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The NFL’s expanded Wild Card round may be the best weekend in sports

If you thought four games on Wildcard Weekend was fantastic, wait until you get to watch six!

NFL: Pittsburgh Steelers at Cleveland Browns Scott Galvin-USA TODAY Sports

The Steelers lost out on the lone bye in the AFC and will be the third seed once the Wild Card portion of the postseason kicks off this weekend.

That’s unfortunate for two reasons. One, the Steelers will now have to win three games instead of two to make it to the Super Bowl. Two, I can’t just sit around on Saturday and Sunday and consume all 360 minutes (or more) of Wild Card Weekend football totally unencumbered by the stress of worrying about whether or not Pittsburgh will make it to the divisional round.

Did you notice the math in the previous paragraph? And before you try to split hairs with commercials and things of that nature, 360 minutes is the amount of in-game time it takes to play six professional football contests; that is what we are now guaranteed this weekend, thanks to the NFL’s decision to expand its playoff field and add a seventh seed to each conference.

For my money, there’s nothing like playoff football. I love all the rounds, and I could never figure out why so many people, including legendary ESPN personality, Chris Berman, have often referred to the divisional playoffs as the greatest weekend in football. Why do those people say that? Because you have eight teams vying for the four spots that make up Conference Championship Sunday (or whatever it’s officially called) the following week.

The playoffs are the playoffs, and the four games that used to comprise Wild Card Weekend were equally compelling, in my not so humble opinion. The beauty of the NFL’s postseason has always been its win or go home nature. When those are the stakes, surviving and advancing in any round is something to be celebrated and cherished.

My favorite kind of playoff round—believe it or not—is one not involving the Steelers. There’s just so much intense pressure during a Steelers playoff game that it’s kind of hard to enjoy it. “I can’t believe I have to sit here and endure this for the next few hours,” I have actually said to myself before such contests. Therefore, I savor those rare times when I can sit down and watch an entire weekend of NFL postseason football knowing Pittsburgh has already punched its ticket to the divisional round thanks to earning a bye.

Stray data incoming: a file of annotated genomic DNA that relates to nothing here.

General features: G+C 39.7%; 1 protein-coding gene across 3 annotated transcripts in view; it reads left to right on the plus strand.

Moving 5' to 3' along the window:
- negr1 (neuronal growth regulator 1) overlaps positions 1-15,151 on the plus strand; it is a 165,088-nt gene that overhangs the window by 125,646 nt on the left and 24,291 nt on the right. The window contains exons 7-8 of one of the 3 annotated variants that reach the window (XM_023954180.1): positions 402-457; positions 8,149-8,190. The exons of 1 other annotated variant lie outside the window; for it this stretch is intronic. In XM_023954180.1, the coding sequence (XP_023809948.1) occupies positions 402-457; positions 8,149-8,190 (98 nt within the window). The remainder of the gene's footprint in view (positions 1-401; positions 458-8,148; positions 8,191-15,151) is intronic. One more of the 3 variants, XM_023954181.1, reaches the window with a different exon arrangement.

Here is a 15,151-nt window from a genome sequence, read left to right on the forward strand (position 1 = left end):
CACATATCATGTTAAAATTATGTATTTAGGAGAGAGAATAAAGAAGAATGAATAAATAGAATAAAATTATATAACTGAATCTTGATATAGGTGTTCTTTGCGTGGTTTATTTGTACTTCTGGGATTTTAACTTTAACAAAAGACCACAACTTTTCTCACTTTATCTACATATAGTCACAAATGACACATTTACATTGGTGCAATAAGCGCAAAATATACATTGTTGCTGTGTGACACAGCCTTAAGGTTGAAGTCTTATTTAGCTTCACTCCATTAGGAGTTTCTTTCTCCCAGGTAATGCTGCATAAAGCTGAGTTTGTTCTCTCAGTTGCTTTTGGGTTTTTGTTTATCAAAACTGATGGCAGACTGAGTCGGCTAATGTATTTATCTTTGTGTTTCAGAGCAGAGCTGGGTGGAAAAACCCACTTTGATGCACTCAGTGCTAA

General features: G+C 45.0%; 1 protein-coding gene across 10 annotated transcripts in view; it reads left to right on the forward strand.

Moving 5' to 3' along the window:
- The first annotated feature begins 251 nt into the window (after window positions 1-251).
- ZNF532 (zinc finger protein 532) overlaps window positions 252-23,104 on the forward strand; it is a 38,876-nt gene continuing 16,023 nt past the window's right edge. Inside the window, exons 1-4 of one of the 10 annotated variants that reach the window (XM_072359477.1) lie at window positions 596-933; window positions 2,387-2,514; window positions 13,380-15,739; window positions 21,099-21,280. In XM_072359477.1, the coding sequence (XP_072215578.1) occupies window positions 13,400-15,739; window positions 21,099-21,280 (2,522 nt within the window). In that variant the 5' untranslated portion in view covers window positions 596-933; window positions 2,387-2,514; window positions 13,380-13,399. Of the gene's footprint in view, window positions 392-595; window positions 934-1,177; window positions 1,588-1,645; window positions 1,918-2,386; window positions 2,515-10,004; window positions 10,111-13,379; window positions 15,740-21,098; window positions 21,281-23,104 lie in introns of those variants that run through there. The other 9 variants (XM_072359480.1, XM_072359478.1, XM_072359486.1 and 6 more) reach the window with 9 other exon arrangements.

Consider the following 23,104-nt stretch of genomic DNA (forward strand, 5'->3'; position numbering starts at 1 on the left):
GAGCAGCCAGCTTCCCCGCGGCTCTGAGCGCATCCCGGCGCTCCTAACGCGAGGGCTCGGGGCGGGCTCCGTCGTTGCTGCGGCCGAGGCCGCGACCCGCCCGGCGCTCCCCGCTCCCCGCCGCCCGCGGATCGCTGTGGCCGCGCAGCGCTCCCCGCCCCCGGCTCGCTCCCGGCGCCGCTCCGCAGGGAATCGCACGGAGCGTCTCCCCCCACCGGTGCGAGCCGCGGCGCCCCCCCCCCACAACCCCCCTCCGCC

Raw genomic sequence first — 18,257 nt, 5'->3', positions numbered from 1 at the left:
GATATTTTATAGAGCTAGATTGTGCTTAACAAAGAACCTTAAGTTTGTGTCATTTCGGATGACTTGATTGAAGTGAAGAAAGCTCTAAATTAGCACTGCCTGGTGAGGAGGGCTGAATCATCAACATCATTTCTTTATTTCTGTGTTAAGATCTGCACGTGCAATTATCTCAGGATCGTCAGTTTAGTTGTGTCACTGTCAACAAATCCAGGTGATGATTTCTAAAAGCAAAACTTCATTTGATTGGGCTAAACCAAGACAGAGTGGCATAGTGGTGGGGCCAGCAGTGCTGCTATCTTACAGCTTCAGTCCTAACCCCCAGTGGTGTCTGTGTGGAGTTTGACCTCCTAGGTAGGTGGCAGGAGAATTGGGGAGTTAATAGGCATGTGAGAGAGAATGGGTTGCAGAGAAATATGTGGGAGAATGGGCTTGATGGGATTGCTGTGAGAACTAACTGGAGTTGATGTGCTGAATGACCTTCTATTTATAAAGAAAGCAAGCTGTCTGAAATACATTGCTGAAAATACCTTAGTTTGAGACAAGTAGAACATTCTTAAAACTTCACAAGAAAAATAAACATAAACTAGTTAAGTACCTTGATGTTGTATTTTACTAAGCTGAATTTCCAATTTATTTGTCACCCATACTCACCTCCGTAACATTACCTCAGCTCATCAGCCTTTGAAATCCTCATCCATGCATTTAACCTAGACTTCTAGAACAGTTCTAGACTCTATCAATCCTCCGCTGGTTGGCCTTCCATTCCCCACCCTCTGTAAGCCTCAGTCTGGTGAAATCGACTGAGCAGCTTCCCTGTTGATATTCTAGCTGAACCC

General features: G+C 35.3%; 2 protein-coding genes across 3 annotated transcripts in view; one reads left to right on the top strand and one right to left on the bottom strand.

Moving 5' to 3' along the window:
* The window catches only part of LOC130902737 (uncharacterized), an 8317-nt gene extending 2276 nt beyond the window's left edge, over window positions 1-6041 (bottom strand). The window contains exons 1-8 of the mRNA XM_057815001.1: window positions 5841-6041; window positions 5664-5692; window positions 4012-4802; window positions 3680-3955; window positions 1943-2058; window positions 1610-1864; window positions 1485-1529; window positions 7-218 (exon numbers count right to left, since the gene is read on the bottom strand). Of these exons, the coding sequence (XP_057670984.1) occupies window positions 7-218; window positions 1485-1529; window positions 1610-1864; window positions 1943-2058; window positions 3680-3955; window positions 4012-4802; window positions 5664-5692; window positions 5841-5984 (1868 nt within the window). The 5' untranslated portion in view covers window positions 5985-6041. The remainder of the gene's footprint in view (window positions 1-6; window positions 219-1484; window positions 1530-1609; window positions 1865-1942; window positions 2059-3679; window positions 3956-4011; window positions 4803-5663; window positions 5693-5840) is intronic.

I won’t be able to do that this weekend, at least not fully. The Steelers/Browns game is slated for 8:15 on Sunday night, so at least it’s the last one on the docket. Still, I won’t be able to truly enjoy the five wildcard games that lead up to the main event.

But, fear not, because there will be a time when the Steelers do earn a bye into the divisional round, and when that happens, this expanded Wild Card Weekend will be glorious to sit through. The first two rounds of the NCAA Men’s basketball tournament? Not bad, by comparison. The College Football Playoff? It’s nice and all, but the first round only involves four teams and two of them are almost always Alabama and Clemson.

As for those “best of” postseason tournaments, don’t even try to bring that weak “win and you have to win a few more times” stuff in here!

Do you know why sports radio hosts always devote segments to the greatest Game 7’s in sports history whenever there is a new Game 7 on the horizon? Because that’s when “best of” gets to morph into what NFL players and coaches experience each time they prepare for the postseason.

Some folks weren’t initially on board with an expanded NFL postseason, but now that it’s here, it’s a beautiful thing, is it not?

Enjoy those 360 minutes of Wild Card Weekend action...even if the final 60 minutes could be too much for the faint of heart.